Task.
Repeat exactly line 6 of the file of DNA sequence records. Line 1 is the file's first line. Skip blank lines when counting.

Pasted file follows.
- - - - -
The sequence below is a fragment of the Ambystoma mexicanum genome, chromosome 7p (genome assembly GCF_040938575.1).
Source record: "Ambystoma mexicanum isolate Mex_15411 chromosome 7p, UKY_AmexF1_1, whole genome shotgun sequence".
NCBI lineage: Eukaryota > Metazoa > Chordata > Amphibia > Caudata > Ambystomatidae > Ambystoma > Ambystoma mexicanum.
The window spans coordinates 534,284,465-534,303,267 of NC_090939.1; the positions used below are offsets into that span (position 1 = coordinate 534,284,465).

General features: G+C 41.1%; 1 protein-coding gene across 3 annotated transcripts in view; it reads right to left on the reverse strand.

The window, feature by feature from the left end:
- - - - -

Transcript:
The window, feature by feature from the left end: